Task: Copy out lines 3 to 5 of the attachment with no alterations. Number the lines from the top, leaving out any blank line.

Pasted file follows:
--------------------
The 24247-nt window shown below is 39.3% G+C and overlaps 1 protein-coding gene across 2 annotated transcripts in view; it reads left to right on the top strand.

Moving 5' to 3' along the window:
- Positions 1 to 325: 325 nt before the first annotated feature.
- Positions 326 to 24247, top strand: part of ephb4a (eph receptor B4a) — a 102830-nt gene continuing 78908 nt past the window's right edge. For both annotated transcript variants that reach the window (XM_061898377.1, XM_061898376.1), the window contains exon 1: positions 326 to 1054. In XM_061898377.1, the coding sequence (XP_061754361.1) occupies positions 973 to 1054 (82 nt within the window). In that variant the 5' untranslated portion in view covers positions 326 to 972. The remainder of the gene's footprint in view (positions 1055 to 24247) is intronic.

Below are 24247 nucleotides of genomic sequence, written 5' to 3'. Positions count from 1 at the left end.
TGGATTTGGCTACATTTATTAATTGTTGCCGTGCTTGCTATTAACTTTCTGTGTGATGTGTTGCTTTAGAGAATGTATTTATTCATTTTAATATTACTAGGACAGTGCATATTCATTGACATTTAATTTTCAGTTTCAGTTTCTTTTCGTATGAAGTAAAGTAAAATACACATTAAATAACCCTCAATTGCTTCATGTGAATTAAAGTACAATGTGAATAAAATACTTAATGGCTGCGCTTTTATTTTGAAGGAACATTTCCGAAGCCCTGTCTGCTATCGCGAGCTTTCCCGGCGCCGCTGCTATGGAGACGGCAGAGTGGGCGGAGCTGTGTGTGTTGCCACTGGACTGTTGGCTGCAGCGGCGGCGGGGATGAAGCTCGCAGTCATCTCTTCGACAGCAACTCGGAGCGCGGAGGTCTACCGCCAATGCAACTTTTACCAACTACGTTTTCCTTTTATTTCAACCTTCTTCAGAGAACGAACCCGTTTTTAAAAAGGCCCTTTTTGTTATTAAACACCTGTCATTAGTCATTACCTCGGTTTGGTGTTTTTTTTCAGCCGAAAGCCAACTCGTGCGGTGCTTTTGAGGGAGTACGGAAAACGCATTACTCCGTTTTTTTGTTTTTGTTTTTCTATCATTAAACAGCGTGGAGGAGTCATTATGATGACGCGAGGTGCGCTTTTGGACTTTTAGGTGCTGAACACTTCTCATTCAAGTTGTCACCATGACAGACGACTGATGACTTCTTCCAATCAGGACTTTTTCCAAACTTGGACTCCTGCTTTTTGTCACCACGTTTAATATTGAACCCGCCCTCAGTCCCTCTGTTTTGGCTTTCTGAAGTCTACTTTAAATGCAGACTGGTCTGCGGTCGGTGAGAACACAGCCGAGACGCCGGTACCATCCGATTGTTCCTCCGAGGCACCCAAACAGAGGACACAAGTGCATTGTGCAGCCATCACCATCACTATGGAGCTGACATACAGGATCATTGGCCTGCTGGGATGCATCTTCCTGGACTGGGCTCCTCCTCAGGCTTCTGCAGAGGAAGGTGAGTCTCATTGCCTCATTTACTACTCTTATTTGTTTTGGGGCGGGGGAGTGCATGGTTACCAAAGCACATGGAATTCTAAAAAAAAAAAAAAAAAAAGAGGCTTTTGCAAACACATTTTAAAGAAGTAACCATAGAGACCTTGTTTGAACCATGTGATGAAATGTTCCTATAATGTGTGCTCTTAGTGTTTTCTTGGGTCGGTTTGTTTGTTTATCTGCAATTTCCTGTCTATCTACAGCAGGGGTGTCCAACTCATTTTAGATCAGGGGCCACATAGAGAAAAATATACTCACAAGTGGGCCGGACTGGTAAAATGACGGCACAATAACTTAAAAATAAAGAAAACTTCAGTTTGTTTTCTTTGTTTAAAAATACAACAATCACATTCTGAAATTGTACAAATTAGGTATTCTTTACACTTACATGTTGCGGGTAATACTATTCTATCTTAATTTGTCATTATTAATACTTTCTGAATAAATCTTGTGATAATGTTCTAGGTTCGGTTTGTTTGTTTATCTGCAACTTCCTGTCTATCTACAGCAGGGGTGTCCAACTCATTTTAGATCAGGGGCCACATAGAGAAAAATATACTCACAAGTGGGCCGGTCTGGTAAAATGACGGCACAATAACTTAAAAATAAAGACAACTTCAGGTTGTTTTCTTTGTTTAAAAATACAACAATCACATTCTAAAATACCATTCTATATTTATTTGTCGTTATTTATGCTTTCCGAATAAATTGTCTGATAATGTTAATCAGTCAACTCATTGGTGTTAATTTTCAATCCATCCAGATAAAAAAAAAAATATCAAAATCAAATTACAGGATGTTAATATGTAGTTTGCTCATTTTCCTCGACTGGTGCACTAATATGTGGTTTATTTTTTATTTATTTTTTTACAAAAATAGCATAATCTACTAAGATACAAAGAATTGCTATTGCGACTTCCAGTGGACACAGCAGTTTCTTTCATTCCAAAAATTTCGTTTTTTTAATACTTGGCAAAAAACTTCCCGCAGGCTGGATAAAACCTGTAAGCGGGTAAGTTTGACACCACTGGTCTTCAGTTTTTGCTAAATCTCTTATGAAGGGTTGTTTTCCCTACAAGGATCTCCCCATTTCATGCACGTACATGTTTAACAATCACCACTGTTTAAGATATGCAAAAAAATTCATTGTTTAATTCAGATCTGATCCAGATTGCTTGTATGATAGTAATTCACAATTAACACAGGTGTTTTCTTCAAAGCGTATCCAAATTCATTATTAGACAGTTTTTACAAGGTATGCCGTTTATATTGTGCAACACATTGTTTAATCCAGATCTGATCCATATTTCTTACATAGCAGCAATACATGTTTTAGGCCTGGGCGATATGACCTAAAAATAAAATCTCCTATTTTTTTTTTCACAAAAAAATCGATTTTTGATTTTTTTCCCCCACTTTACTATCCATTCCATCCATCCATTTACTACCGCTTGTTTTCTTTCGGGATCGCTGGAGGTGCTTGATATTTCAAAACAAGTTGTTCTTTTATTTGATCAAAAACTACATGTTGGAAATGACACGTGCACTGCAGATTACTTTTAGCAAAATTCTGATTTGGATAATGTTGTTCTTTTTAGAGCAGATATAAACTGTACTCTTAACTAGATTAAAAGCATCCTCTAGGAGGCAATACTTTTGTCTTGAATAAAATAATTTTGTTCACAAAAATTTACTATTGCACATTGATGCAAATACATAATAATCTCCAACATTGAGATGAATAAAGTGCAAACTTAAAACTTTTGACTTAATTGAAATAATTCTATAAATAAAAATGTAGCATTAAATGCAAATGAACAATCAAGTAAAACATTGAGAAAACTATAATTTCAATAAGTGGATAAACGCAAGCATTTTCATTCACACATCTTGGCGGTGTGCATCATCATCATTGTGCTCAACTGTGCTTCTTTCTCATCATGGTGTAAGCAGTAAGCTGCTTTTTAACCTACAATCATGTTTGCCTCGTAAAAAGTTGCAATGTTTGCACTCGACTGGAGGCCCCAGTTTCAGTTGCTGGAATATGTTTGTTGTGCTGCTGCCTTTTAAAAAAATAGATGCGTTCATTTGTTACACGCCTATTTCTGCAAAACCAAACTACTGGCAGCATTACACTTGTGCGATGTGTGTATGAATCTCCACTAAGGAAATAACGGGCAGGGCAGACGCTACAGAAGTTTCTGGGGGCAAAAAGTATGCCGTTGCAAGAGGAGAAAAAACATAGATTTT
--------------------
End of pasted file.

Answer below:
- Positions 1 to 325: 325 nt before the first annotated feature.
- Positions 326 to 24247, top strand: part of ephb4a (eph receptor B4a) — a 102830-nt gene continuing 78908 nt past the window's right edge. For both annotated transcript variants that reach the window (XM_061898377.1, XM_061898376.1), the window contains exon 1: positions 326 to 1054. In XM_061898377.1, the coding sequence (XP_061754361.1) occupies positions 973 to 1054 (82 nt within the window). In that variant the 5' untranslated portion in view covers positions 326 to 972. The remainder of the gene's footprint in view (positions 1055 to 24247) is intronic.

Below are 24247 nucleotides of genomic sequence, written 5' to 3'. Positions count from 1 at the left end.